As of now, we are allowing certain exceptions of personal electronic devices on school premises as long as they are not misused. TIME- Those who check Facebook, tend to get lower grades.

Department of Education (DOE)
They point to the distractive influence that electronic devices have in the classroom. They also pose a threat to student safety as security as these devices have become the number one target for theft and robberies.
Misuses of these devices by students have also been problematic. Students have used them to cheat on exams or videotape fights and other unseemly activity and later post these recordings to the web

As you can see, if we allow the devices into the classroom, many won't learn anything as they are easily distracted. There were even studies that grades were lowered!
Contention #3: Theft, Violence and CyberBullying

Our third and final contention is that with personal electronic devices at school and in class, there would be more of an incentive for bullies and thieves to, well, steal these same electronics.

"It's not too hard to believe that these kids would risk taking some new electronic, showing it off to their friends, and getting it stolen away from them by some bully," says education expert Arne Duncan.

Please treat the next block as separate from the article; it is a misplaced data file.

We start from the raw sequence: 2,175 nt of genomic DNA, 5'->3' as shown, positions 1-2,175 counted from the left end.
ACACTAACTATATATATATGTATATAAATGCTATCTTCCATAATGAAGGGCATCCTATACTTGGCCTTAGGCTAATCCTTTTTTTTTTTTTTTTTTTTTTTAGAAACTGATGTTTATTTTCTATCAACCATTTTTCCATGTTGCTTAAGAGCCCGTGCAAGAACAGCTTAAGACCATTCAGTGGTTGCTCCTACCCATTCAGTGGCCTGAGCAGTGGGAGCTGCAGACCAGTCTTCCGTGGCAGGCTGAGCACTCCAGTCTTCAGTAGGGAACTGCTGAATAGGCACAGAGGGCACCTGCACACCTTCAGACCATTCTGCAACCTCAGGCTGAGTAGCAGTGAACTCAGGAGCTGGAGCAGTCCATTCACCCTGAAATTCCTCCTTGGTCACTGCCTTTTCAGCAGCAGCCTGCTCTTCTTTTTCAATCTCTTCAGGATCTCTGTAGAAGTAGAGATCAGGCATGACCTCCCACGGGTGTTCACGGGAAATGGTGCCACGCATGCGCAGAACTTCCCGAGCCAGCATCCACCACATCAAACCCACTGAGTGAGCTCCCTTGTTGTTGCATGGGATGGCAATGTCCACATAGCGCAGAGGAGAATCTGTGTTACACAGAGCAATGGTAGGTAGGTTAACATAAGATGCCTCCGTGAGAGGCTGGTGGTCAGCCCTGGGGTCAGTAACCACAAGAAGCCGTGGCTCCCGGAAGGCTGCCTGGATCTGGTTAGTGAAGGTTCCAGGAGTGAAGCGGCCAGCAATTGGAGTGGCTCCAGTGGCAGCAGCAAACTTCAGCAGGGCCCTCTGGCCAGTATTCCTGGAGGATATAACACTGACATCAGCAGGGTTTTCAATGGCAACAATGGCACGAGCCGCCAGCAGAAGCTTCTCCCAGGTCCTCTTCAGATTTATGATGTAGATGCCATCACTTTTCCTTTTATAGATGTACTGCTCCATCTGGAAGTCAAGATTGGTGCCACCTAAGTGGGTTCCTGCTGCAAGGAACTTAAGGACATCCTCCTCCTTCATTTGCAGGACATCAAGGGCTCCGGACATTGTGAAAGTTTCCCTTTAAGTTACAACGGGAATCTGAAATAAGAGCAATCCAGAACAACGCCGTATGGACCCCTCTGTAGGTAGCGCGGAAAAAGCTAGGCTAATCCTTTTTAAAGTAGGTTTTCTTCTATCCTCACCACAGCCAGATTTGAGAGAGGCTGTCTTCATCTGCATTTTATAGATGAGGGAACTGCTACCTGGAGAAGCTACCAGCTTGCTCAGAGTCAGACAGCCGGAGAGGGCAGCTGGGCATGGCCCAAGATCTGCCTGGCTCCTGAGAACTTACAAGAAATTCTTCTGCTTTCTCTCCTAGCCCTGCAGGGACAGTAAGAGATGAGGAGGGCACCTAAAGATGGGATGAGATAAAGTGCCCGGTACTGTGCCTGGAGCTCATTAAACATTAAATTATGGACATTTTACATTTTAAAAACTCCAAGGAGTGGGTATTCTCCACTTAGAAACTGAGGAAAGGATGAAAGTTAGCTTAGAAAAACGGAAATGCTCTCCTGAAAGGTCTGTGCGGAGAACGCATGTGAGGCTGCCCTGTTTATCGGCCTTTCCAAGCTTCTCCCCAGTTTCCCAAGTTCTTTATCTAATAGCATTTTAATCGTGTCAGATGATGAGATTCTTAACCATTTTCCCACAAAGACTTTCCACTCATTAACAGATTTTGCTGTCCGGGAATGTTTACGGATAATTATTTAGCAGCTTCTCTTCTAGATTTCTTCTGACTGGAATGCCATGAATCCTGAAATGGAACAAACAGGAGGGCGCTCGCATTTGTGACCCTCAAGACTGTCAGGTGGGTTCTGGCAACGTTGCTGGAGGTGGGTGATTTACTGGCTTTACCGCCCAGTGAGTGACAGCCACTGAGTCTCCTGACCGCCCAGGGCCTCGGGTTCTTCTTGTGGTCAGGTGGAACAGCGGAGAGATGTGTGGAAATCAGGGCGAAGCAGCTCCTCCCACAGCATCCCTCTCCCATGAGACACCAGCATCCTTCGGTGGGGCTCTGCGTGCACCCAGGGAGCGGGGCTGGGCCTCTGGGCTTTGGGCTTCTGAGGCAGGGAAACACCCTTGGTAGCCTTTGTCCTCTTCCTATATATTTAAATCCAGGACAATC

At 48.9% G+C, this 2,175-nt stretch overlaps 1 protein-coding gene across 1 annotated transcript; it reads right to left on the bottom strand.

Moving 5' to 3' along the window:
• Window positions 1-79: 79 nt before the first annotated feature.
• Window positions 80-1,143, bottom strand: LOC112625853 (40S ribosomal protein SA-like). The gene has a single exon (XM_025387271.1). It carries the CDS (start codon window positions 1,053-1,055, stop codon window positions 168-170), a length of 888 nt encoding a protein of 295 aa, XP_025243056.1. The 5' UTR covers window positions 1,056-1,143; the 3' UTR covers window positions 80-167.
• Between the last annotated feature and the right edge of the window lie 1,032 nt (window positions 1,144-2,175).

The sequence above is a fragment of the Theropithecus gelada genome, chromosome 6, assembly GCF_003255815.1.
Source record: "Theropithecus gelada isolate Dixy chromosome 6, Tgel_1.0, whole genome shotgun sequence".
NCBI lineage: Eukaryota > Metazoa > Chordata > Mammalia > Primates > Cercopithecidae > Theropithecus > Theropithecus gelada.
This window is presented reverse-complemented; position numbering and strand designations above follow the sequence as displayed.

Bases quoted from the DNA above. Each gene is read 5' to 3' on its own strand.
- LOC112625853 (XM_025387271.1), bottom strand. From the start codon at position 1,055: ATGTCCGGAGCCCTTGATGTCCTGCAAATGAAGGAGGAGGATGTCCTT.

And, as would be expected with any electronic gadget, there is the increased risk of theft. Students leaving their cell phones or PDAs in lockers or backpacks may return to find those items missing.

Obviously if the resolution brings about all this unnecessary and corrupt behavior, it would greatly hurt the individuals education, which was our standard.

Now, Cyber Bullying is also a harm that comes with having electronic devices in school- The National Education Association reports that According to Pew Research, about one third (32 percent) of all teenagers who use the Internet say they have been targets of some form of cyberbullying that ranged from receiving threatening messages and having their private e-mails or text messages forwarded to having an embarrassing picture posted or rumors about them spread online
awesomeness

Pro

Aff
Resolved: Personal Electronic Devices in the classroom should be allowed.
WLPPF
Def:

Personal electronics refers to any instrument that uses electricity, for ex: tablets, cell phones, and computers that is owned by the student for at least a one-year term.

Standard:
The standard, or weighing mechanism, for this debate should be the quality of education. Since this debate is about personal electronics in the classroom, it will impact education the most. The team that can best prove that their side of the resolution betters the quality of education should win today’s debate.